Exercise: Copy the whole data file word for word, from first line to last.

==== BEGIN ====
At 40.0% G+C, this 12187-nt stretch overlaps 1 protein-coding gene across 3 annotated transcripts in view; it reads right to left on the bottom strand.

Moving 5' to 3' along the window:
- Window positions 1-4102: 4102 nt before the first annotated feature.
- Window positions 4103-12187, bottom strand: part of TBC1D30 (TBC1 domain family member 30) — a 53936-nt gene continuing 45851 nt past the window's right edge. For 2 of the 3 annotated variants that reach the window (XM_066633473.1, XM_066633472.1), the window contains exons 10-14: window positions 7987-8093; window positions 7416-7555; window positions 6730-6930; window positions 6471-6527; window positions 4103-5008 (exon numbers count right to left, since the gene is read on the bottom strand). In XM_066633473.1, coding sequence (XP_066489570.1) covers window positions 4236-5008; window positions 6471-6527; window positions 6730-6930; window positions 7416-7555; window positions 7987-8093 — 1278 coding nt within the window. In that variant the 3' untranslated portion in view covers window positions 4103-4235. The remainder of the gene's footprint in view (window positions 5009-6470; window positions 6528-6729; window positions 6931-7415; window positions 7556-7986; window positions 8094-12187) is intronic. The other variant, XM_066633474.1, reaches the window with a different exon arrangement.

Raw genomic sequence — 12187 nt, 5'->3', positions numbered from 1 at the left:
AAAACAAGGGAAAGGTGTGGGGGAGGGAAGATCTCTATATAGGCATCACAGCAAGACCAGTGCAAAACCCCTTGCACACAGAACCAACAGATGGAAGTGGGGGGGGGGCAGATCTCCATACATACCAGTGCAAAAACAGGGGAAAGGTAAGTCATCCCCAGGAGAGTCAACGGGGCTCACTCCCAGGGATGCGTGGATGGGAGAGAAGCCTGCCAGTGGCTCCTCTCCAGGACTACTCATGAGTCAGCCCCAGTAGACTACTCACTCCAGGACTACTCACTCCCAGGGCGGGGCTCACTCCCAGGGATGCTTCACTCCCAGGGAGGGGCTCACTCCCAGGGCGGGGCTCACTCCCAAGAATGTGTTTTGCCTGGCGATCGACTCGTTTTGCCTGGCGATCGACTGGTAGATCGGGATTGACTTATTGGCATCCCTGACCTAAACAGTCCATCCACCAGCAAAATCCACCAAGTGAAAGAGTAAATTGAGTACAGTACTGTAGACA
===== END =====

At 40.0% G+C, this 12187-nt stretch overlaps 1 protein-coding gene across 3 annotated transcripts in view; it reads right to left on the bottom strand.

Moving 5' to 3' along the window:
- Window positions 1-4102: 4102 nt before the first annotated feature.
- Window positions 4103-12187, bottom strand: part of TBC1D30 (TBC1 domain family member 30) — a 53936-nt gene continuing 45851 nt past the window's right edge. For 2 of the 3 annotated variants that reach the window (XM_066633473.1, XM_066633472.1), the window contains exons 10-14: window positions 7987-8093; window positions 7416-7555; window positions 6730-6930; window positions 6471-6527; window positions 4103-5008 (exon numbers count right to left, since the gene is read on the bottom strand). In XM_066633473.1, coding sequence (XP_066489570.1) covers window positions 4236-5008; window positions 6471-6527; window positions 6730-6930; window positions 7416-7555; window positions 7987-8093 — 1278 coding nt within the window. In that variant the 3' untranslated portion in view covers window positions 4103-4235. The remainder of the gene's footprint in view (window positions 5009-6470; window positions 6528-6729; window positions 6931-7415; window positions 7556-7986; window positions 8094-12187) is intronic. The other variant, XM_066633474.1, reaches the window with a different exon arrangement.

Raw genomic sequence — 12187 nt, 5'->3', positions numbered from 1 at the left:
AAAACAAGGGAAAGGTGTGGGGGAGGGAAGATCTCTATATAGGCATCACAGCAAGACCAGTGCAAAACCCCTTGCACACAGAACCAACAGATGGAAGTGGGGGGGGGGCAGATCTCCATACATACCAGTGCAAAAACAGGGGAAAGGTAAGTCATCCCCAGGAGAGTCAACGGGGCTCACTCCCAGGGATGCGTGGATGGGAGAGAAGCCTGCCAGTGGCTCCTCTCCAGGACTACTCATGAGTCAGCCCCAGTAGACTACTCACTCCAGGACTACTCACTCCCAGGGCGGGGCTCACTCCCAGGGATGCTTCACTCCCAGGGAGGGGCTCACTCCCAGGGCGGGGCTCACTCCCAAGAATGTGTTTTGCCTGGCGATCGACTCGTTTTGCCTGGCGATCGACTGGTAGATCGGGATTGACTTATTGGCATCCCTGACCTAAACAGTCCATCCACCAGCAAAATCCACCAAGTGAAAGAGTAAATTGAGTACAGTACTGTAGACA